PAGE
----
You can also use ranges in tr. The following command uses ranges to convert lower to upper case.

$ tr a-z A-Z

* ```cut```
Linux command cut is used for text processing. You can use this command to extract portion of text from a file by selecting columns.

This tutorial provides few practical examples of cut command that you can use in your day to day command line activities.

For most of the example, we’ll be using the following test file.

$ cat test.txt
cat command for file oriented operations.
cp command for copy files or directories.
ls command to list out files and directories with its attributes.
1. Select Column of Characters
To extract only a desired column from a file use -c option. The following example displays 2nd character from each line of a file test.txt

$ cut -c2 test.txt
As seen above, the characters a, p, s are the second character from each line of the test.txt file.

2. Select Column of Characters using Range
Range of characters can also be extracted from a file by specifying start and end position delimited with -. The following example extracts first 3 characters of each line from a file called test.txt

$ cut -c1-3 test.txt
3. Select Column of Characters using either Start or End Position
Either start position or end position can be passed to cut command with -c option.

The following specifies only the start position before the ‘-‘. This example extracts from 3rd character to end of each line from test.txt file.

$ cut -c3- test.txt
t command for file oriented operations.
command for copy files or directories.
command to list out files and directories with its attributes.
The following specifies only the end position after the ‘-‘. This example extracts 8 characters from the beginning of each line from test.txt file.

$ cut -c-8 test.txt
cat comm
cp comma
ls comma
The entire line would get printed when you don’t specify a number before or after the ‘-‘ as shown below.

$ cut -c- test.txt
cat command for file oriented operations.
cp command for copy files or directories.
ls command to list out files and directories with its attributes.
4. Select a Specific Field from a File
Instead of selecting x number of characters, if you like to extract a whole field, you can combine option -f and -d. The option -f specifies which field you want to extract, and the option -d specifies what is the field delimiter that is used in the input file.

The following example displays only first field of each lines from /etc/passwd file using the field delimiter : (colon). In this case, the 1st field is the username. The file

$ cut -d':' -f1 /etc/passwd
5. Select Multiple Fields from a File
You can also extract more than one fields from a file or stdout. Below example displays username and home directory of users who has the login shell as “/bin/bash”.

$ grep "/bin/bash" /etc/passwd | cut -d':' -f1,6
To display the range of fields specify start field and end field as shown below. In this example, we are selecting field 1 through 4, 6 and 7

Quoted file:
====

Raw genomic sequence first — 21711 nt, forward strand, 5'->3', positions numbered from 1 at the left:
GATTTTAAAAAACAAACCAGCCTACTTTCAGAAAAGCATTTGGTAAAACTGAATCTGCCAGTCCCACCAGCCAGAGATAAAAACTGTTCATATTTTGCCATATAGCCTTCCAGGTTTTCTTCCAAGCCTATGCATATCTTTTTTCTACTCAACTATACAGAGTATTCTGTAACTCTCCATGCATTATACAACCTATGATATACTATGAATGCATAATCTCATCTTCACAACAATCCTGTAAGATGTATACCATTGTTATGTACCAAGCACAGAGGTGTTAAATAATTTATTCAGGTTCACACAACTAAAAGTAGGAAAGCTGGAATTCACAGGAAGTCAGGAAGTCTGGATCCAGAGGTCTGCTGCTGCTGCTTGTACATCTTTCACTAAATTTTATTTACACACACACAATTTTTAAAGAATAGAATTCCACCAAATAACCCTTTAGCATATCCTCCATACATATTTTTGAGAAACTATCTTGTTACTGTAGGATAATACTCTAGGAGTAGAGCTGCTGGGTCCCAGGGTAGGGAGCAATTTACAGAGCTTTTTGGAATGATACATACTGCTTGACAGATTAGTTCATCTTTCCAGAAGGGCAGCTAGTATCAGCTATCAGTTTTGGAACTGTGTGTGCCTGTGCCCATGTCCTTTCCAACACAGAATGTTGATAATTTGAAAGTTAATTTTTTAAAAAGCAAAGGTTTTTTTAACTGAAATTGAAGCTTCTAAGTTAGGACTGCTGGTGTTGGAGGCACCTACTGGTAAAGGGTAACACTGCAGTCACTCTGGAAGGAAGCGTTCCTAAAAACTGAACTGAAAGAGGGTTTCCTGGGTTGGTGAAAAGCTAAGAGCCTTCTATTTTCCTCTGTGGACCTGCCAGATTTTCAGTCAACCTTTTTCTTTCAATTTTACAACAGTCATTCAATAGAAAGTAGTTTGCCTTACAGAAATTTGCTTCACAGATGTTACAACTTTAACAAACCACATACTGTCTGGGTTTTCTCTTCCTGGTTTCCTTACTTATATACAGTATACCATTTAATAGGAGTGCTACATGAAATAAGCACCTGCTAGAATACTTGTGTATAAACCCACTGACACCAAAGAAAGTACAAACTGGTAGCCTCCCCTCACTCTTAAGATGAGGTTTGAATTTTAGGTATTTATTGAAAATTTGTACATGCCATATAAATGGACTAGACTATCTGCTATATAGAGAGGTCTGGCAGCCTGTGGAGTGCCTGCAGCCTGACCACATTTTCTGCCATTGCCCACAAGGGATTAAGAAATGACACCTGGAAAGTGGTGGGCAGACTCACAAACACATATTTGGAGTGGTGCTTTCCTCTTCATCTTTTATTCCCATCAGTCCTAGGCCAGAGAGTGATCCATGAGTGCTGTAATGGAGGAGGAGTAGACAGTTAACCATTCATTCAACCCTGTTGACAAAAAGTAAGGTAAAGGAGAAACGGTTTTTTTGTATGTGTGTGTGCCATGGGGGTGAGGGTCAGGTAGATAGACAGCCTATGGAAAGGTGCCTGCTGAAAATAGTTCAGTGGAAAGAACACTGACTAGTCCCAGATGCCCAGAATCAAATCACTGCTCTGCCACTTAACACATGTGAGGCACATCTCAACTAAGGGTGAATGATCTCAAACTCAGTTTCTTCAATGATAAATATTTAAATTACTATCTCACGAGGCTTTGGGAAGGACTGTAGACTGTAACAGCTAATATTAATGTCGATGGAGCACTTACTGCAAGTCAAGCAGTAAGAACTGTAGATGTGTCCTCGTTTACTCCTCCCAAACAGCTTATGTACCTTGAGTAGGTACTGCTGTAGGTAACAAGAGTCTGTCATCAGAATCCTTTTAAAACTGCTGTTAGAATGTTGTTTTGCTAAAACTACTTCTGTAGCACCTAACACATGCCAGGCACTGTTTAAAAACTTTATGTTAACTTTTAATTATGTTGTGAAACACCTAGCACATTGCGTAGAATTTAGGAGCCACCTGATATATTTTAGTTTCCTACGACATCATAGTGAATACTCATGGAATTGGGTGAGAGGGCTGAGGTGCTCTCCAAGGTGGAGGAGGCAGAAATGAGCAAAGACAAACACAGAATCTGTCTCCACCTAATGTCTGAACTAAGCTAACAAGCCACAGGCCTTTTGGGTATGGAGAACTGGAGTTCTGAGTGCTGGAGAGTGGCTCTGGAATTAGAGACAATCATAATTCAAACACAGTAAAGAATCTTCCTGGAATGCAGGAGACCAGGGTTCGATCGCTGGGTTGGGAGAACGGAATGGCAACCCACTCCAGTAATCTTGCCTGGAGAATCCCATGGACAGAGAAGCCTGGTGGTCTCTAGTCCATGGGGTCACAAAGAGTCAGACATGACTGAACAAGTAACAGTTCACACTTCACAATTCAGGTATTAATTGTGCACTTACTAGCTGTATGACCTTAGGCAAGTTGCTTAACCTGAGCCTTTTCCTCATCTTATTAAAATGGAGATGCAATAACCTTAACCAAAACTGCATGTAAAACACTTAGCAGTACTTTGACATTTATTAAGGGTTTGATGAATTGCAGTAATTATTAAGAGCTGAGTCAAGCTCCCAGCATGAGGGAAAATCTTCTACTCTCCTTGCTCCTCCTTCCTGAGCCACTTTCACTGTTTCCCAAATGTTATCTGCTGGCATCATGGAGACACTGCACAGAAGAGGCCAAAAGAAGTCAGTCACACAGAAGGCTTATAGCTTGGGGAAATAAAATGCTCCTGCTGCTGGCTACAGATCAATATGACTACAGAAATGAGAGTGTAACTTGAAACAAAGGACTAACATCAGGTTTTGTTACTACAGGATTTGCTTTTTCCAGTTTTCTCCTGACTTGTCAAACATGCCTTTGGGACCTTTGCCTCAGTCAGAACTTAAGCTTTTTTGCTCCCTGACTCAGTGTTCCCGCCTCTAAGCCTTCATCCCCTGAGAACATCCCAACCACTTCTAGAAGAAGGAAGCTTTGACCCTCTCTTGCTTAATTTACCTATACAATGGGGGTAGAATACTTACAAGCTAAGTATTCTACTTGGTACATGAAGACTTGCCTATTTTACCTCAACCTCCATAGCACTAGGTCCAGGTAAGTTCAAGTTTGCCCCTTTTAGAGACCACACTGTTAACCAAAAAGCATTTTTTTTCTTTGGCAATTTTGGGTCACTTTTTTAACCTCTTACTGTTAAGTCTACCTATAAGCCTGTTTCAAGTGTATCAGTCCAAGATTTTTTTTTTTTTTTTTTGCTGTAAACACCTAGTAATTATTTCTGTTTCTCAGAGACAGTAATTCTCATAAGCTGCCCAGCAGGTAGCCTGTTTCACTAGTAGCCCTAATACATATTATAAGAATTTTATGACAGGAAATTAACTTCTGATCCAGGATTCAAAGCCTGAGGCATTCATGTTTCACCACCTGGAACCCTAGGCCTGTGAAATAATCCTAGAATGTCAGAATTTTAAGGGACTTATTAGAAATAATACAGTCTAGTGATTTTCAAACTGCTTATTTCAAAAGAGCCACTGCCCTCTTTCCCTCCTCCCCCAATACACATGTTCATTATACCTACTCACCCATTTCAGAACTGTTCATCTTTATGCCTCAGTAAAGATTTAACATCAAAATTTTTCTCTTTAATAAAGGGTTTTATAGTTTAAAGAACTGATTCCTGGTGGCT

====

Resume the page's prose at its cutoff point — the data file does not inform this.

$ grep "/bin/bash" /etc/passwd | cut -d':' -f1-4,6,7
6. Select Fields Only When a Line Contains the Delimiter
In our /etc/passwd example, if you pass a different delimiter other than : (colon), cut will just display the whole line.

In the following example, we’ve specified the delimiter as | (pipe), and cut command simply displays the whole line, even when it doesn’t find any line that has | (pipe) as delimiter.

$ grep "/bin/bash" /etc/passwd | cut -d'|' -f1
But, it is possible to filter and display only the lines that contains the specified delimiter using -s option.

The following example doesn’t display any output, as the cut command didn’t find any lines that has | (pipe) as delimiter in the /etc/passwd file.

$ grep "/bin/bash" /etc/passwd | cut -d'|' -s -f1
7. Select All Fields Except the Specified Fields
In order to complement the selection field list use option –complement.

The following example displays all the fields from /etc/passwd file except field 7

$ grep "/bin/bash" /etc/passwd | cut -d':' --complement -s -f7
8. Change Output Delimiter for Display
By default the output delimiter is same as input delimiter that we specify in the cut -d option.

To change the output delimiter use the option –output-delimiter as shown below. In this example, the input delimiter is : (colon), but the output delimiter is # (hash).

$ grep "/bin/bash" /etc/passwd | cut -d':' -s -f1,6,7 --output-delimiter='#'
9. Change Output Delimiter to Newline
In this example, each and every field of the cut command output is displayed in a separate line. We still used –output-delimiter, but the value is $’\n’ which indicates that we should add a newline as the output delimiter.

$ grep bala /etc/passwd | cut -d':' -f1,6,7 --output-delimiter=$'\n'
10. Combine Cut with Other Unix Command Output
The power of cut command can be realized when you combine it with the stdout of some other Unix command.

Once you master the basic usage of cut command that we’ve explained above, you can wisely use cut command to solve lot of your text manipulation requirements.